My first copy was free, but I'm going to buy more as gifts because I want this author to write more!
When I got my copy of this book at a recent booksellers convention, Robert Rubin asked me as he signed it, "So, is this a dream of yours, to hike the Appalachian Trail?" No doubt an amusing question to ask of a slightly plump, middle-aged woman exhausted after 4 hours of walking the floors, but in actuality, I had to tell him -- "Yes!"
Years ago I had a dream, to take 6 months off from work and life, and walk the Appalachian Trail, alone. There has to be more to life than working 9-to-5, I'd thought -- a sentiment Rubin shared when he made his decision to abandon job and wife for half a year. In my case, time slipped away. I grew older, with more responsibilities and limitations, and recently realized that for me, this long and lone journey isn't likely to happen. This book simultaneously put that dream to rest, while making it come as true as it can be for me.
In the beginning of the book, Rubin shares a quote you'd find at the start of the journey -- "Appalachian Trail - Georgia to Maine - A Footpath for those who seek Fellowship with the Wilderness." In this shared journal of his 6 month venture, Rubin finds just that, and more. From the start. he knows he's going on some sort of pilgrimage -- a search for meaning in his life. Though he never spells out what he found, by the end of his journey, it is clear that he has gotten where he needed to go.
Rubin is a true storyteller, weaving together day-to-day happenings with past events that put him on this path, pulling the reader in so close we are there with him as his body is put through the rigors of 2,160 miles of walking, climbing, falling (don't let hikers tell you they never fall on the Appalachian trail!), being sick and eating portable meals that eventually taste like paste. His humor shows through - I laughed outloud in several places (that's just not like me - I'm more of a silent smirker). He develops friendships with other thruhikers -- those who are hiking the trail from start to finish -- Kilgore Trout, RockDancer and many more - while struggling to assure his wife of ten years that though he's left her behind (alone at home with the dog), he will be coming back.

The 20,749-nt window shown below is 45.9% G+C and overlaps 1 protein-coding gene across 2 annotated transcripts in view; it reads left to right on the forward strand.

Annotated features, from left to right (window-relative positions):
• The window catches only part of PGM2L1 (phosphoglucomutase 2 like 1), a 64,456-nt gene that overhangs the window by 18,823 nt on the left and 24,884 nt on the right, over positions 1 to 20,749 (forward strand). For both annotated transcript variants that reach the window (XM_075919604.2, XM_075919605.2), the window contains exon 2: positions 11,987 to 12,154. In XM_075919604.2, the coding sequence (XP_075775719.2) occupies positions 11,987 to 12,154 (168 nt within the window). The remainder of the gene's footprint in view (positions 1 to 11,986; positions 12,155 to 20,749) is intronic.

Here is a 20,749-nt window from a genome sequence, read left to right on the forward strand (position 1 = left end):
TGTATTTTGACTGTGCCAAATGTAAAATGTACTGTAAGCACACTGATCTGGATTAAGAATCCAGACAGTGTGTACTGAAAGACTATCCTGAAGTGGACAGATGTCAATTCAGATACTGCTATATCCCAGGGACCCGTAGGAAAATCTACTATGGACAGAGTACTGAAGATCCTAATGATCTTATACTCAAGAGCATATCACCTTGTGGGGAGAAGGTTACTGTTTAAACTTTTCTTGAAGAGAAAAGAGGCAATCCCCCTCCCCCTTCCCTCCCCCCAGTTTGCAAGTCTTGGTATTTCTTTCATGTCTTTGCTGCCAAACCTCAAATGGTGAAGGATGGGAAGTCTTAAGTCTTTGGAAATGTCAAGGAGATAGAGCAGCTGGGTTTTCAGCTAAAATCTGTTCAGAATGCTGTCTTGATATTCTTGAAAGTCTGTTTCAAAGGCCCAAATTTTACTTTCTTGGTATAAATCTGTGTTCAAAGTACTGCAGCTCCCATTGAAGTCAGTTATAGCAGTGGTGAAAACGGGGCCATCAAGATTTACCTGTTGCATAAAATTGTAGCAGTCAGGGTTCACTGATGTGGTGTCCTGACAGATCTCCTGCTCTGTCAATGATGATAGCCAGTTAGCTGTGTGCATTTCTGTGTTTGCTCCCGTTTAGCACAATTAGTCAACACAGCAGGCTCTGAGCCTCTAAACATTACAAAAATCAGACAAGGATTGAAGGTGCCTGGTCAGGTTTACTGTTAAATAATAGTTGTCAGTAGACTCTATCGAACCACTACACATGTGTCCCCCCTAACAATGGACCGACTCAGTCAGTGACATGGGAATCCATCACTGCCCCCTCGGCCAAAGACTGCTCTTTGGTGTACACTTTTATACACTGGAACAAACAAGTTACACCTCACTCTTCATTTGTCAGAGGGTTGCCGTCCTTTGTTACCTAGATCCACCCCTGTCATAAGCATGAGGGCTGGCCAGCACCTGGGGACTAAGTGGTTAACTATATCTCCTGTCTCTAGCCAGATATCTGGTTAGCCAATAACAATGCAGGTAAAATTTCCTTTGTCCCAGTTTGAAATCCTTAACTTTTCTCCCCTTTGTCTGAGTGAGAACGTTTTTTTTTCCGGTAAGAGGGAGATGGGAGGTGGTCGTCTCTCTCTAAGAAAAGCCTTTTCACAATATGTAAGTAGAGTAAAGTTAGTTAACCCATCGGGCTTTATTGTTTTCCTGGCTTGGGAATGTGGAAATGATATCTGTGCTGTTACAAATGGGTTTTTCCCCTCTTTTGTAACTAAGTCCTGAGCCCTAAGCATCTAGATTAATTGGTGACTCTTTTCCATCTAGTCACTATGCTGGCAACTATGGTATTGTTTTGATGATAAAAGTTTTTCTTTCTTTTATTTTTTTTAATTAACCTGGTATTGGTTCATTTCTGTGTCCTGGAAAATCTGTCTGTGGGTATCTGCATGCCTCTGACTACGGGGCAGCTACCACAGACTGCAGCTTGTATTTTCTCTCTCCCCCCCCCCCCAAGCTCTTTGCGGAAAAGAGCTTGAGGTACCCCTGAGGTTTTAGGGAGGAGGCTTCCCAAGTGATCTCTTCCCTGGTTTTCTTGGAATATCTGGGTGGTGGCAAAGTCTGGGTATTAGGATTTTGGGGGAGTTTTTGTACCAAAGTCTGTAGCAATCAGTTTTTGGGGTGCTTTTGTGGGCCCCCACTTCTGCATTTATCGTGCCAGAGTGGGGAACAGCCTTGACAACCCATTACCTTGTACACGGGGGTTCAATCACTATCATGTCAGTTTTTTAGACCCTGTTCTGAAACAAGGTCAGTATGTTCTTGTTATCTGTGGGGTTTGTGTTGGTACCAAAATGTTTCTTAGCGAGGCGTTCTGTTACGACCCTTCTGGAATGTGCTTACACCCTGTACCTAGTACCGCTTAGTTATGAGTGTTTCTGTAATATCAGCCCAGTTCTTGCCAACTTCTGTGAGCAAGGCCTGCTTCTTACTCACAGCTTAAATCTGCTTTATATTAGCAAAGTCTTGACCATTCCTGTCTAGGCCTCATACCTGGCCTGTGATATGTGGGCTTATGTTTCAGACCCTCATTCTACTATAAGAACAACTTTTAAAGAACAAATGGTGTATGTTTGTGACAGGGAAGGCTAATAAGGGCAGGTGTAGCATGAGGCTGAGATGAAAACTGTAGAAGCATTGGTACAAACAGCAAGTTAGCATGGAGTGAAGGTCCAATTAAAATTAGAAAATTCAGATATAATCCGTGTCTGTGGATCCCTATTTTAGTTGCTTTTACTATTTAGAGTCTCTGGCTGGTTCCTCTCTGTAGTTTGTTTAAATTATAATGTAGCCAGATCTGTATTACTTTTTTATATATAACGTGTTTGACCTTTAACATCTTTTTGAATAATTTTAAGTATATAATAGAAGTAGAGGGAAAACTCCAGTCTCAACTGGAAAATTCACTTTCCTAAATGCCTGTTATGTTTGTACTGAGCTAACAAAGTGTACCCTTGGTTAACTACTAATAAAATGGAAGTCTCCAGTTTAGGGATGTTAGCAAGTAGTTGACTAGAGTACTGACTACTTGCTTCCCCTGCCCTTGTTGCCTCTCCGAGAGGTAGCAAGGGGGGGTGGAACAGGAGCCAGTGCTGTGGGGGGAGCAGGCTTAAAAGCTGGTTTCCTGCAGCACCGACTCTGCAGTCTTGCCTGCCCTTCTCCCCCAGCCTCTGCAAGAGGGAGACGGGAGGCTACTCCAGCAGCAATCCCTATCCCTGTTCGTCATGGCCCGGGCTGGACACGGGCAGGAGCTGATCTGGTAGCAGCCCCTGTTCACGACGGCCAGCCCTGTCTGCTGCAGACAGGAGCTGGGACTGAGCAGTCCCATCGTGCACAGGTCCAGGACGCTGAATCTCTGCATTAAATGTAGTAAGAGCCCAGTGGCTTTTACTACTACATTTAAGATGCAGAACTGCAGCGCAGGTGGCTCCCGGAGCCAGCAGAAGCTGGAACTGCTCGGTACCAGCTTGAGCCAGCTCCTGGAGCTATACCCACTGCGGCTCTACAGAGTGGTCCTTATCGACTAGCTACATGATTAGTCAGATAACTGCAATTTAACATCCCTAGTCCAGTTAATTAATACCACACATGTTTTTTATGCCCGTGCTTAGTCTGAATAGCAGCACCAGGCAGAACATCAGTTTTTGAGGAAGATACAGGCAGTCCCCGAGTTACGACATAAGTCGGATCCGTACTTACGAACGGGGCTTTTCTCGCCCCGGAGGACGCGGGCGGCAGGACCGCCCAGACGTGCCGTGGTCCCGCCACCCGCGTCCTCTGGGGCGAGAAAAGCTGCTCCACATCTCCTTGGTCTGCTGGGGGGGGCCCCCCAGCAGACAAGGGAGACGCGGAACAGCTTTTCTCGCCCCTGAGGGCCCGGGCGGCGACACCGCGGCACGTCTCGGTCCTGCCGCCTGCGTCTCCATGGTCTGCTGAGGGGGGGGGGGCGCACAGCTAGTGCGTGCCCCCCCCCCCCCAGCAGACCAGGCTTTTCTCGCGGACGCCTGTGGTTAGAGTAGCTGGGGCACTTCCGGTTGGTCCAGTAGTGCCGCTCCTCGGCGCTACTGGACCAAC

Hiking this trail is one of the last adventures in the United States -- it would be impossible to finish it without changing your self, to some degree. Each section has a map of the leg of the journey he's on with miles hiked, and miles to go. By the end of the book, as the 'to go' got down to less than 150, I was nearly as excited as he must have been -- almost there! Never once did I get the message from him (though others would strongly disagree) that those who don't make it all the way through are 'less than.' In fact, I find myself wondering now if I could be a "section hiker" -- for me, a month would more than meet my pilgrimage needs, while probably being the emotional and physical equivalent of Rubin's 6 month journey.
If you're a wanna be hiker, if you watch the Travel Channel, or liked watching "Survivor" for the adventure and camaraderie (before it started getting really mean), you will love this book! I'll be buying a copy for at least one of my three sons, the middle one who isn't quite sure what to do with the rest of his life. Meanwhile, I'm going to buy myself a book on short hikes on the Appalachian Trail. Anyone care to join me?